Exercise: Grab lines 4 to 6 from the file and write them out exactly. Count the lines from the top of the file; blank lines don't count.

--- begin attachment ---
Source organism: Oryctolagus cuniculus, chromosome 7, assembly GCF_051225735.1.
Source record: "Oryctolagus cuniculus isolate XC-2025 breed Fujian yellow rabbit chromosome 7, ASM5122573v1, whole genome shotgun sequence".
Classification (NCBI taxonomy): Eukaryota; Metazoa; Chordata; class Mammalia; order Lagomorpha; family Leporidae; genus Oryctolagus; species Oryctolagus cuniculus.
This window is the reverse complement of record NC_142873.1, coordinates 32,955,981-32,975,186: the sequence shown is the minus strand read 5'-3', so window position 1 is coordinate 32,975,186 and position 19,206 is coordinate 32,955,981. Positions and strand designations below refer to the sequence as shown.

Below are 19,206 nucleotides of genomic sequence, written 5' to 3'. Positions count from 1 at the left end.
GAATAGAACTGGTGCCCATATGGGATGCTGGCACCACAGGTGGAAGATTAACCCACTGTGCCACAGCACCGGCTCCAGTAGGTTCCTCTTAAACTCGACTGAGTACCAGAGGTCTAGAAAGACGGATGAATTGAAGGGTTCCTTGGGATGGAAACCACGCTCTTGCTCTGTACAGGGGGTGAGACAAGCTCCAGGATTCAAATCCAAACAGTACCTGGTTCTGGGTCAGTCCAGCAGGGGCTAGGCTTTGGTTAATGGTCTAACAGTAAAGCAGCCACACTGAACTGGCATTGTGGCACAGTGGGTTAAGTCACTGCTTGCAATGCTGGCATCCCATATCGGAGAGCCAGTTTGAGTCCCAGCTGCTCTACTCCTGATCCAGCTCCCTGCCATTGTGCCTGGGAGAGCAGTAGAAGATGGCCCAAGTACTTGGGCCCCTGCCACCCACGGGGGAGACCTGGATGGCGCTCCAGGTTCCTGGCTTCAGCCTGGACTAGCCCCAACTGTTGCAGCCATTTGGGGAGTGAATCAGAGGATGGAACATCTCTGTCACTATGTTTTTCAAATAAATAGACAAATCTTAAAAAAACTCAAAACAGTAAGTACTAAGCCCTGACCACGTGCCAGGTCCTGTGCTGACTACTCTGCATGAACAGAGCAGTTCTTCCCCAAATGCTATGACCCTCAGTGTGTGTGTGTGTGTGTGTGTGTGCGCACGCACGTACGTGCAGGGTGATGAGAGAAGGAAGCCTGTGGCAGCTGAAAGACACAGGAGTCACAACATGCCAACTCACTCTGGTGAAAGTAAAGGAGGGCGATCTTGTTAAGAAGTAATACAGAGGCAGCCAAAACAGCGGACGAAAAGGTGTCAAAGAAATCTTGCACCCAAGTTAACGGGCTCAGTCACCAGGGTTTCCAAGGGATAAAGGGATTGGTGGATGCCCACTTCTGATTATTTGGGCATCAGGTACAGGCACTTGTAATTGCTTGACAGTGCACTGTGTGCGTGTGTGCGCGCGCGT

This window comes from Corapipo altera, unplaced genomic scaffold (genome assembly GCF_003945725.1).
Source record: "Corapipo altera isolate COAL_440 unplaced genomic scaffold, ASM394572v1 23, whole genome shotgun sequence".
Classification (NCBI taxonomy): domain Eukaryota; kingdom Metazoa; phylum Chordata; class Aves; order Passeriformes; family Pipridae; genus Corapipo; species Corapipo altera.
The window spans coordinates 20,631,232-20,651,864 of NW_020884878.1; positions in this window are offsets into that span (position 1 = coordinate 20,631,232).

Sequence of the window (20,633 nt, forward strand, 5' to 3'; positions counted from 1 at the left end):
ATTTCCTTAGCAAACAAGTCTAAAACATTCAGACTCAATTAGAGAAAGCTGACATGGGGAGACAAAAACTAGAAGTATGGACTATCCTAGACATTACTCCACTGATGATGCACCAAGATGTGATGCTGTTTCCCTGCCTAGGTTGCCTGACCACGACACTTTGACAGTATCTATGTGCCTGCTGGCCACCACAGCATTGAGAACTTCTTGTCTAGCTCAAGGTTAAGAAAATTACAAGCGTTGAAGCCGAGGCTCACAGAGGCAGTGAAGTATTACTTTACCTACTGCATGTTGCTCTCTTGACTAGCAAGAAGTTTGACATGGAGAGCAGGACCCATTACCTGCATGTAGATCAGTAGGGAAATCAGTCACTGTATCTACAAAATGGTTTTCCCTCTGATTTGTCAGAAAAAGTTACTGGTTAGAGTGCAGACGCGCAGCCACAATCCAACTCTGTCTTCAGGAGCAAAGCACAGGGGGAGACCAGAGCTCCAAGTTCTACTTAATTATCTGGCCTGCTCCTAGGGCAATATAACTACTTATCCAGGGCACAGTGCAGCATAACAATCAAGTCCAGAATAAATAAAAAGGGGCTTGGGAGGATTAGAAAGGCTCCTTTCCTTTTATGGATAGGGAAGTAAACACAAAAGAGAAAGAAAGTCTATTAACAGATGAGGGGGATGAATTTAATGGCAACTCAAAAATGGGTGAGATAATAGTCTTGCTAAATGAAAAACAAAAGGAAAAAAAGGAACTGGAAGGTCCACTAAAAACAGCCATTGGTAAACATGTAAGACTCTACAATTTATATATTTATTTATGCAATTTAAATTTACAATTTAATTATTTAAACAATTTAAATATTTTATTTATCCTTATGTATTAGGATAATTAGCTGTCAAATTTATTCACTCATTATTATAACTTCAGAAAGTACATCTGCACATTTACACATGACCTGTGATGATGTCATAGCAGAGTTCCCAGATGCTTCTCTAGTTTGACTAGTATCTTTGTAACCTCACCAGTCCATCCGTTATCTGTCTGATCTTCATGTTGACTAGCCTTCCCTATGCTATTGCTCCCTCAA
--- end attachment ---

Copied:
This window is the reverse complement of record NC_142873.1, coordinates 32,955,981-32,975,186: the sequence shown is the minus strand read 5'-3', so window position 1 is coordinate 32,975,186 and position 19,206 is coordinate 32,955,981. Positions and strand designations below refer to the sequence as shown.

Below are 19,206 nucleotides of genomic sequence, written 5' to 3'. Positions count from 1 at the left end.
GAATAGAACTGGTGCCCATATGGGATGCTGGCACCACAGGTGGAAGATTAACCCACTGTGCCACAGCACCGGCTCCAGTAGGTTCCTCTTAAACTCGACTGAGTACCAGAGGTCTAGAAAGACGGATGAATTGAAGGGTTCCTTGGGATGGAAACCACGCTCTTGCTCTGTACAGGGGGTGAGACAAGCTCCAGGATTCAAATCCAAACAGTACCTGGTTCTGGGTCAGTCCAGCAGGGGCTAGGCTTTGGTTAATGGTCTAACAGTAAAGCAGCCACACTGAACTGGCATTGTGGCACAGTGGGTTAAGTCACTGCTTGCAATGCTGGCATCCCATATCGGAGAGCCAGTTTGAGTCCCAGCTGCTCTACTCCTGATCCAGCTCCCTGCCATTGTGCCTGGGAGAGCAGTAGAAGATGGCCCAAGTACTTGGGCCCCTGCCACCCACGGGGGAGACCTGGATGGCGCTCCAGGTTCCTGGCTTCAGCCTGGACTAGCCCCAACTGTTGCAGCCATTTGGGGAGTGAATCAGAGGATGGAACATCTCTGTCACTATGTTTTTCAAATAAATAGACAAATCTTAAAAAAACTCAAAACAGTAAGTACTAAGCCCTGACCACGTGCCAGGTCCTGTGCTGACTACTCTGCATGAACAGAGCAGTTCTTCCCCAAATGCTATGACCCTCAGTGTGTGTGTGTGTGTGTGTGTGTGCGCACGCACGTACGTGCAGGGTGATGAGAGAAGGAAGCCTGTGGCAGCTGAAAGACACAGGAGTCACAACATGCCAACTCACTCTGGTGAAAGTAAAGGAGGGCGATCTTGTTAAGAAGTAATACAGAGGCAGCCAAAACAGCGGACGAAAAGGTGTCAAAGAAATCTTGCACCCAAGTTAACGGGCTCAGTCACCAGGGTTTCCAAGGGATAAAGGGATTGGTGGATGCCCACTTCTGATTATTTGGGCATCAGGTACAGGCACTTGTAATTGCTTGACAGTGCACTGTGTGCGTGTGTGCGCGCGCGT